Here's looking at some of the high points in the ceremony!
There was something for everyone at the 72nd Golden Globe Awards this year, with surprises to please lovers of twist-endings, bold wins for deserving yet unlikely winners, and a big hand for old favourites.
But the awards aren’t the only story, and here, in chronological order, are my top 10 moments from this year’s Globes. (Naturally, there’s a lot from hostesses Amy Poehler and Tina Fey.)
“We are so happy to be here hosting the 72nd and final Golden Globe Awards,” Poehler smiled, referring to the fact that she and Tina Fey would -- after a highly acclaimed three-year run -- not be hosting next year’s show.
Honestly, these are going to be some tough shoes to fill.
“George Clooney married Amal Alamuddin this year. Amal is a human rights lawyer who worked on the Enron case, with Kofi Annan regarding Syria, and was selected for a three-person UN commission investigating rules of war violations in the Gaza Strip,” listed Fey, “so tonight her husband is getting a Lifetime Achievement Award.”
It was, without question, the joke of the night, the most telling and scorching indictment of Hollywood and the studio system, as well as an immaculately delivered comedic line.
The ladies then started riffing on their divergent taste in men, playing a round of Who Would You Rather, naming male celebrities and each picking one and explaining why.
This reached a hilarious climax when Fey offered up a choice between directors Richard Linklater and Alejandro Gonzalez Inarritu.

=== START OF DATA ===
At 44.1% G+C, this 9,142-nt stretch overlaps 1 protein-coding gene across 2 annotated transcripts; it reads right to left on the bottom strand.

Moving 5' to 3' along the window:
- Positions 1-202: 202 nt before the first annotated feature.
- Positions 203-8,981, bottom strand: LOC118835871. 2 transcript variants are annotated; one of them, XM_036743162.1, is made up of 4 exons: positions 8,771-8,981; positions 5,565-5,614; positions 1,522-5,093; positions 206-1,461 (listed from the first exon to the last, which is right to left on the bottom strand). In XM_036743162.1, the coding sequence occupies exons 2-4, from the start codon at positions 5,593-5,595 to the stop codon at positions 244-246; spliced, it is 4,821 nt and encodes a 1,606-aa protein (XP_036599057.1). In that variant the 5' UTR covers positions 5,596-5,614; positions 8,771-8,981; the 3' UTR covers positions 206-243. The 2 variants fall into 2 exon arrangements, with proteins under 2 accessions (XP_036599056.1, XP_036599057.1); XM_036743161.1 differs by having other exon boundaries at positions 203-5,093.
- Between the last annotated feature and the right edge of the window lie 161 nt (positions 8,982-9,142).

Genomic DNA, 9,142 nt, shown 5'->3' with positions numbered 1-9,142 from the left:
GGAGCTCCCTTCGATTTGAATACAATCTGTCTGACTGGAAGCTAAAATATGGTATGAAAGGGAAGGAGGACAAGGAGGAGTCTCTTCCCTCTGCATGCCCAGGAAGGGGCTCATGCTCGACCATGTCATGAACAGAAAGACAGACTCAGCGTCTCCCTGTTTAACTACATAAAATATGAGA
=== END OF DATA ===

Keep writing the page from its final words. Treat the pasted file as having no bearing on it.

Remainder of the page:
“I’m going to say Inarritu,” Poehler stated, “One take, two hours straight, no stopping.”
Fey countered with “No, see. Linklater. Five minutes, once a year.”
And trust the two fearless girls to take jabs at iconic comedian Bill Cosby, currently under fire because of several rape allegations.
“Sleeping Beauty just thought she was getting coffee with Bill Cosby,” smiled Poehler, bringing the house down as scandalously as possible, before both hostesses launched into suitably crude Cosby impressions while Hollywood sat there dumbstruck.
The time when the President of the Hollywood Foreign Press Association gives a speech is traditionally snoozetime at the Globes. But this year Tho Kingma really classed it up with a powerful statement condemning recent attacks of terror against creativity conducted by hackers and murderers.
“As international journalists, we understand the freedom of artistic expression. It is not only an integral part of the American fabric, but a beacon that is reflected across the globe. Together we will stand united against anyone that will repress free speech. Anywhere, from North Korea to Paris.”
Led by Meryl Streep, the whole room rose to their feet for a thundering ovation.
One of the big winners of the night was the sensational new television show, Transparent, which won Best Television Series (Comedy/Musical) as well as Best Actor in a Television Series (Comedy/Musical) for actor Jeffrey Tambor.
A bold, brilliant show about a transgendered father coming out to his family and his world, Transparent deserves all its acclaim and great, touching speeches came our way from creator Jill Solloway and the marvelous Tambor.
In his acceptance speech, Tambor dedicated his performance in the show, and his award to the transgender community.
It might be argued that, at 53, George Clooney is a tad too young to pick up a Cecil B DeMille Award for Lifetime Achievement. But the decision seems decorous looking at the incredible breadth of his work as an actor, director and producer, not to mention a true humanitarian.